Reeling in workers: Social engineering

Social engineering causes people to drop their cognitive defenses.
Social engineering causes people to drop their cognitive defenses.

Successfully defending against socially engineered phishing campaigns means addressing both technological and human vulnerabilities. Doug Olenick reports.

When it comes to finding a scapegoat after a company falls victim to a spearphishing scam, pointing toward the human being in the room typically isn't unjustified or unfair.

Unfortunately for the human race, this kneejerk response to the longtime and frequent security question – who's to blame? – has been mostly correct because as a species we're challenged when it comes to deciphering good from evil emails. Couple the basic human desire to be helpful, along with the increasingly powerful skills wielded by cybercriminals in their attempt to hack into an organization, and the outcome is predictable. 

Socially engineered messages appeal to a very base human behavior and that is why it is such an effective strategy, says Patricia Wallace, a psychologist and former senior director of online programs and IT, Center for Talented Youth, at Johns Hopkins University.

“Social engineering causes people to drop their cognitive defenses by containing strong urgency messages,” she says, explaining that is why these messages often ask for help or touch on a topic that is quite personal to the recipient.

Whether it is an unsuspecting office worker at Stanford University's payroll provider or someone at Snapchat, too many people just cannot help clicking on an email link, particularly one that has been carefully crafted using every social engineering tool in the box.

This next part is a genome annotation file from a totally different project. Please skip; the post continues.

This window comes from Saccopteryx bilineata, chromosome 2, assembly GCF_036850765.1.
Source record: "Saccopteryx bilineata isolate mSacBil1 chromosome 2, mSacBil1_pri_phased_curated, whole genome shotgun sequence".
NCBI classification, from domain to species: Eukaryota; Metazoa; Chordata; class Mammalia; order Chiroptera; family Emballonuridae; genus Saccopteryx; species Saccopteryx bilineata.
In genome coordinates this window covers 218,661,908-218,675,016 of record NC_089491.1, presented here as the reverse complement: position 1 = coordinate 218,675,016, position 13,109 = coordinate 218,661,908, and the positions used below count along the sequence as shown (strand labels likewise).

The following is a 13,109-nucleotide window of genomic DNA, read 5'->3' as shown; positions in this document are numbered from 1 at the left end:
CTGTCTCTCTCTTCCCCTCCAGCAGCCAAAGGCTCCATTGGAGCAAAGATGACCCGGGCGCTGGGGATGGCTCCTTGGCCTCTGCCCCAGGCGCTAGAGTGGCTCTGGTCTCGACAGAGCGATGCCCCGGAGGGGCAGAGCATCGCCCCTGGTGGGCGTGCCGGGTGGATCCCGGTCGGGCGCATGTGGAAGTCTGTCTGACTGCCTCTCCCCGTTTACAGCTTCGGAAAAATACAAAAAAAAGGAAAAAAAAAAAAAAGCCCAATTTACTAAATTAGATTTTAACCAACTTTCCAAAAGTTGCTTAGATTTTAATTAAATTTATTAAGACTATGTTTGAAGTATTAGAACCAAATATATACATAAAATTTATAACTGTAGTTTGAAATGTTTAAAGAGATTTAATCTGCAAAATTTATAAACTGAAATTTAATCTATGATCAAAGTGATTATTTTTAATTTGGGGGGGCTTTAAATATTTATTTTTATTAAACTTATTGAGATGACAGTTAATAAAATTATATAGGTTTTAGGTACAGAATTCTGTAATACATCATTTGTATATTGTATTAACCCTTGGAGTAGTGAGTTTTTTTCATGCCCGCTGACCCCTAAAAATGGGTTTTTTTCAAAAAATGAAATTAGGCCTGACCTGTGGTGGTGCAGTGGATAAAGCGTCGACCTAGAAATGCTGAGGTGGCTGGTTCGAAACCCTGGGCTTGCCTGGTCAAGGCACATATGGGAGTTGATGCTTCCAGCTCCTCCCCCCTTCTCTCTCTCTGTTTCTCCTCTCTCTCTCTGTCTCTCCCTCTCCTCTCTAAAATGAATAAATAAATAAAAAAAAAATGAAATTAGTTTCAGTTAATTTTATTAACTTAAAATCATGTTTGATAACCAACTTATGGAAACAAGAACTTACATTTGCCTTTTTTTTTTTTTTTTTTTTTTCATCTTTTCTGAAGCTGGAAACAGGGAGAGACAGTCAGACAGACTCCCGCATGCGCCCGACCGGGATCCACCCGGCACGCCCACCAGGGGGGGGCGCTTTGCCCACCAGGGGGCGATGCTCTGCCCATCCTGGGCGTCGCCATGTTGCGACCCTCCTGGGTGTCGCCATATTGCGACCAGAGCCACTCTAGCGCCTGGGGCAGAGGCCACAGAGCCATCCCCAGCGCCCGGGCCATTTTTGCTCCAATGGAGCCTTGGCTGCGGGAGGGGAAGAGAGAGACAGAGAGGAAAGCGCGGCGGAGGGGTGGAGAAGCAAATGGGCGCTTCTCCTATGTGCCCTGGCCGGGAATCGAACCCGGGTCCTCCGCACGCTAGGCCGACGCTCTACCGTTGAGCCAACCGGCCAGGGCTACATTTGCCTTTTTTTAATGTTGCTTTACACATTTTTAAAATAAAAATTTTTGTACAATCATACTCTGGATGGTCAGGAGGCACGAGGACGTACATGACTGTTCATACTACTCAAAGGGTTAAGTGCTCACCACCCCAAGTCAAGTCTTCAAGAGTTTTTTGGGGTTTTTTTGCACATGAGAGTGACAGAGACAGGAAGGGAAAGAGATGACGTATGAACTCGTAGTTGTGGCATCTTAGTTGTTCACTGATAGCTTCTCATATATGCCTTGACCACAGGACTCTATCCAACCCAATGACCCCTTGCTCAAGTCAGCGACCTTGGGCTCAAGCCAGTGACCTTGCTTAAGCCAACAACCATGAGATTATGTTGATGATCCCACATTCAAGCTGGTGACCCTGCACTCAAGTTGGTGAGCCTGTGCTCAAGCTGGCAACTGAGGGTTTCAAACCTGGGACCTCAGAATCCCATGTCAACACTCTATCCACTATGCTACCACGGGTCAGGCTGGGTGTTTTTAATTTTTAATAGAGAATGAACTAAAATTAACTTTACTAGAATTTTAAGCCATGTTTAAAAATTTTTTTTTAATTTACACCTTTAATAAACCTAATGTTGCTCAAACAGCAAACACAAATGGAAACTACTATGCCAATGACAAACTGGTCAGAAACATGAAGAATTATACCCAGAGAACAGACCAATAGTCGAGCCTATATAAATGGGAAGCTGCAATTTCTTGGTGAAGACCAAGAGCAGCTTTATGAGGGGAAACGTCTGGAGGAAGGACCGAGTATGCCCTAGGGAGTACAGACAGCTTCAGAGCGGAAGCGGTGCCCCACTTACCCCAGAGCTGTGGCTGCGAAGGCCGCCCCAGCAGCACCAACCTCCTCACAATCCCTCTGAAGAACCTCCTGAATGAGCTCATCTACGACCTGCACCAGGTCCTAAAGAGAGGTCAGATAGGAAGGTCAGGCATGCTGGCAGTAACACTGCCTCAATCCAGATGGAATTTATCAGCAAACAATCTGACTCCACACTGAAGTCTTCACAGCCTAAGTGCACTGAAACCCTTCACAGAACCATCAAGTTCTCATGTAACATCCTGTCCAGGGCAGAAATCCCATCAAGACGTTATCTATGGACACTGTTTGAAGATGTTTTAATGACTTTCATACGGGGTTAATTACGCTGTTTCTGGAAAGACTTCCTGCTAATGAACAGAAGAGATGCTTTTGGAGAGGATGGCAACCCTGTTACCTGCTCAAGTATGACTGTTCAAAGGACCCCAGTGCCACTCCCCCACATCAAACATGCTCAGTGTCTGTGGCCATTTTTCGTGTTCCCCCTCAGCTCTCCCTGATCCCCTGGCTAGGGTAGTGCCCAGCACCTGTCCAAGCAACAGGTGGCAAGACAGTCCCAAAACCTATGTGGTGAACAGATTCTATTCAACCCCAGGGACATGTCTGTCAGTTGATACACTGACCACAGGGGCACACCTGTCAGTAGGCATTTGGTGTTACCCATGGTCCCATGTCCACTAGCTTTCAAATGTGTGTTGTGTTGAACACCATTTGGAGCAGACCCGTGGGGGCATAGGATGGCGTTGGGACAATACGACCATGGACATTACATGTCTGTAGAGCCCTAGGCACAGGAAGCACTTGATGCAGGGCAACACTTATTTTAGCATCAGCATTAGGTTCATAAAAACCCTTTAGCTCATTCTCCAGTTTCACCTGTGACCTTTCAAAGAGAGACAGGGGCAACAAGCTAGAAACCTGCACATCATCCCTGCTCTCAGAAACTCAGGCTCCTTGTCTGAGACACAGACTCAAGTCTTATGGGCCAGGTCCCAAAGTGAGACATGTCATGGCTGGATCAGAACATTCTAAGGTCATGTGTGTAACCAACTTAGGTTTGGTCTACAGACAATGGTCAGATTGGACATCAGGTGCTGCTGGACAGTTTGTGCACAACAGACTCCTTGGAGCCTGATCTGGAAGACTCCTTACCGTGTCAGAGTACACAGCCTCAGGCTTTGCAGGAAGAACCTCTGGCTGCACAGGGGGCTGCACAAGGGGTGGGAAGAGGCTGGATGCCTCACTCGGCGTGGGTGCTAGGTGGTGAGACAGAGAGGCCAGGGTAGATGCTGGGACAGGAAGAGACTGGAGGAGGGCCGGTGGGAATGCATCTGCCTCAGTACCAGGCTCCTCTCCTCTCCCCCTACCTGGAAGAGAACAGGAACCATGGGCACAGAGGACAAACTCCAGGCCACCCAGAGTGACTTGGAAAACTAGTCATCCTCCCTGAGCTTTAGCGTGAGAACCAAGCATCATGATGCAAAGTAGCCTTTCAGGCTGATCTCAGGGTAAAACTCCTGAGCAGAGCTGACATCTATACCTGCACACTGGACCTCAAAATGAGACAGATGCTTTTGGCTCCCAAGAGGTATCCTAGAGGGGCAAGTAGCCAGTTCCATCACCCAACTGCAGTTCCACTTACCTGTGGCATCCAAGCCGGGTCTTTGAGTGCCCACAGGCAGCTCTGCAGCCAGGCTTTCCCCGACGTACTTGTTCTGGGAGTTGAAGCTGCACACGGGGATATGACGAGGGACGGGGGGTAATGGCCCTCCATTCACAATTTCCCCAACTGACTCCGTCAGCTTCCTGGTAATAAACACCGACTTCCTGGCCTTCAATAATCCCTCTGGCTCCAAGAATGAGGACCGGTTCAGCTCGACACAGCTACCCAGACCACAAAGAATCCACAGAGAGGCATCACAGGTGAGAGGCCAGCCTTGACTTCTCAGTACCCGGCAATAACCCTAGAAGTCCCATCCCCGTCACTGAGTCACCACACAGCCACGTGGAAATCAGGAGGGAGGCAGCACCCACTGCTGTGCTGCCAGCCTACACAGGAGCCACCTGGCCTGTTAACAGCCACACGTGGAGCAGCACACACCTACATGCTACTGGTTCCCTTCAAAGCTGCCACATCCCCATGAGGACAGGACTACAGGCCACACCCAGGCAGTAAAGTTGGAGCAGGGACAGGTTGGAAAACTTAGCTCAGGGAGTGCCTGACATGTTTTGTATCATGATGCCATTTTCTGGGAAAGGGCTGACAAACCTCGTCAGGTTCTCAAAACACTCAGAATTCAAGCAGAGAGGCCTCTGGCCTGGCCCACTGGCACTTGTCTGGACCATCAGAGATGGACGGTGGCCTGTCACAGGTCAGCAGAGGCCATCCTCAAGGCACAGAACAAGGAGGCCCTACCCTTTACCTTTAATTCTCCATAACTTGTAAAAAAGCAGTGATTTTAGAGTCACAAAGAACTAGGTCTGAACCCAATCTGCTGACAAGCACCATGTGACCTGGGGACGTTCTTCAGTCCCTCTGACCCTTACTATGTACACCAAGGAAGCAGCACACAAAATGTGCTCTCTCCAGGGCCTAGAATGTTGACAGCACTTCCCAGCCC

OUR EXPERTS: 
Social Engineering

Vidur Apparao, CTO, Agari 

Andy Feit, head of threat prevention marketing, Check Point Software Technologies 

Michael Lamberg, CISO, OpenLink Financial 

Shalabh Mohan, vice president of product and marketing, Area 1 

Patricia Wallace, psychologist; former professor, John Hopkins University

Most measures designed to defend against socially engineered attacks rightly revolve around workforce education. The idea is to teach people to take a hard look at an email, not only before clicking on it, but prior to following any instructions it might contain.

However, teaching the average worker the dos and don'ts of cybersecurity should not be the only bullet in a company's arsenal as a growing number of technical solutions are coming on the scene. But starting with those individuals on the front line is the most logical – and difficult – place to begin building a corporate defensive perimeter.

“This is the largest issue from a security perspective because everyone on the planet can be duped,” says Michael Lamberg, CISO of OpenLink Financial, a Uniondale, N.Y.-based software and services business.

There is no doubt that socially engineered attacks work. A quick look back at the last few months shows a corporate landscape littered with victims hit with W-2 scams, ransomware and malware with almost all of them being enabled by a human making a mistake. These include major hospital chains, like MedStar Health, Hollywood Presbyterian Medical Center, Seagate, Sprouts Farmers Market and Snapchat, to name a few. 

Verizon's 2016 “Data Breach Investigations Report” revealed the power of a properly socially engineered phishing attack. The data, which was derived from sanctioned phishing tests that had eight million total results, showed that 30 percent of phishing messages were opened by the target with 12 percent moving on to click the malicious attachment or link. This figure is up from 2014 when only 23 percent opened the email with 11 percent clicking on the attachment.

Not only do many people click on these emails, but they do so quickly. Verizon found the median time for the first user of a phishing campaign to open the malicious email is one minute and 40 seconds, and the median time to the first click on the attachment was three minutes and 45 seconds.

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